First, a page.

DSCF2219A group of 16 ramblers from the Bradford area got a behind the scenes look at the workings and wildlife of a grouse moor when they walked Ilkley Moor with head gamekeeper Simon Nelson. 

The Bradford CHA Rambling and Social Club saw a red kite, a number of endangered curlew, skylarks and, of course, grouse as they walked across the 1,000 acre moor, which is leased from Bradford City Council by the Bingley Moor Partnership. 

The event on 13 July was organised by the Countryside Alliance as part of a programme of walks to encourage discourse between those who work on and those who live near shooting estates. 

Mr Nelson explained to the group how the shoot conserves the land it leases from the council, by removing invasive plants, like molinia grasses and bracken, to allow the native cotton grasses and heathers to thrive and produce habitat for the grouse and other ground-nesting birds, like wheatear, golden plover and merlin. 

Terry Brown from Bradford said: “I’ve walked across this moor many times, but didn’t know much about what does on here. I don’t oppose grouse shooting but don’t think I would be in support of them using the moor if they didn’t do the conservation stuff.” 

And Connie Jackson from Liversedge said she had heard local opposition to the Bingley Moor Partnership’s lease of Ilkley Moor being renewed when it ends in 2018 and wanted to see the issue for herself.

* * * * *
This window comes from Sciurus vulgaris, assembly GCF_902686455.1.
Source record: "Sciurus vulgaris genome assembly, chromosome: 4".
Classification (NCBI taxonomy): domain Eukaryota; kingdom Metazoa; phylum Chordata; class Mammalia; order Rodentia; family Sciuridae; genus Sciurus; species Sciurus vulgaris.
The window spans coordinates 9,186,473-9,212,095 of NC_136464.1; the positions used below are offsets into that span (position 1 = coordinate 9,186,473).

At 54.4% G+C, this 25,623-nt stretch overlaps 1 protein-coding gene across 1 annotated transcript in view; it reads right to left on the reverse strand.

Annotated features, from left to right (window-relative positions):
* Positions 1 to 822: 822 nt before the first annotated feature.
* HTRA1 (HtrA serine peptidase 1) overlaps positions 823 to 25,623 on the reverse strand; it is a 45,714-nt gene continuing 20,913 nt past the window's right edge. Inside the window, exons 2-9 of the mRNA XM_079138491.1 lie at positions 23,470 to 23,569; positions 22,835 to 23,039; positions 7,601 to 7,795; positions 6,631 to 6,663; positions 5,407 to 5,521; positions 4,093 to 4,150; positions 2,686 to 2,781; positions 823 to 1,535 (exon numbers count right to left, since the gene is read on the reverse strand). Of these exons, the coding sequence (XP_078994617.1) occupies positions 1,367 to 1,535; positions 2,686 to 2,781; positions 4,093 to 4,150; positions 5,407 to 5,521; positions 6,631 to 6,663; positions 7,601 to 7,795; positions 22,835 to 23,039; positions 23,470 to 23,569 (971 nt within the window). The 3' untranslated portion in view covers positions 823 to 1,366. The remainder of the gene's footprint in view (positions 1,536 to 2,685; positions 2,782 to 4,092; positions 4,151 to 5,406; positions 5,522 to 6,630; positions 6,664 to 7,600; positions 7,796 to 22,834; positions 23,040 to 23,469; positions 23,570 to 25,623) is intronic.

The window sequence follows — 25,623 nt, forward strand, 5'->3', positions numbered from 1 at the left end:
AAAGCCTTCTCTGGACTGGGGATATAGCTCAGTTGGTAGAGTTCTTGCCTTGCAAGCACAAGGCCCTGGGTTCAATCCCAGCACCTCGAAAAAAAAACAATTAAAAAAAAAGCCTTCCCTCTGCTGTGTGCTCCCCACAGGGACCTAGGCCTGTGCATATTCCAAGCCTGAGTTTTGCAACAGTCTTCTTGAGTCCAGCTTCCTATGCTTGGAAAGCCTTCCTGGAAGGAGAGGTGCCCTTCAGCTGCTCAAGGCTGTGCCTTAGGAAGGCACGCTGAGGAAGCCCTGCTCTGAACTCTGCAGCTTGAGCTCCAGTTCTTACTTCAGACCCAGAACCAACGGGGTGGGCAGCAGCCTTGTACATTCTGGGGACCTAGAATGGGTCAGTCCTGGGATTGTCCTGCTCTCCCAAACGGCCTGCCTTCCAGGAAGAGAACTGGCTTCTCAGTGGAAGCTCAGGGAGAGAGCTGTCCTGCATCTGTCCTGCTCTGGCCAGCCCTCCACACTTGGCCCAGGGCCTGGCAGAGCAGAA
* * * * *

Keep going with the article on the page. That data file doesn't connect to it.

The Partnership pays the council £12,000 a year to use the moor for eight days’ shooting each year, each day for around two hours – just 16 hours of shooting but a year’s worth of conservation. 

Ms Jackson added: “The grouse would not be here on the moor if it were not for the shoot and I think it’s better for them to have a good, if short, life here on the moor, rather than none at all.” 

And Ray Wilkes of Haworth said: “I don’t shoot but I’ve written to the council saying the lease should be renewed. The council doesn’t have the money to manage the moor, so why not let the shoot do it? The council also needs the money.” 

Bradford bird-spotter and amateur botanist Sally Tetlow said she had enjoyed finding out more about how the moor was managed by the Partnership. “I’m a big fan of raptors so I was pleased to see a kite wheeling around above us,” she said. 

Simon Nelson said he was delighted to have been able to show the walkers his workplace. “They asked me some interesting questions about heather burning and predator control but I think they understand how important it is to do this and other work if we want our moorlands to thrive,” he said.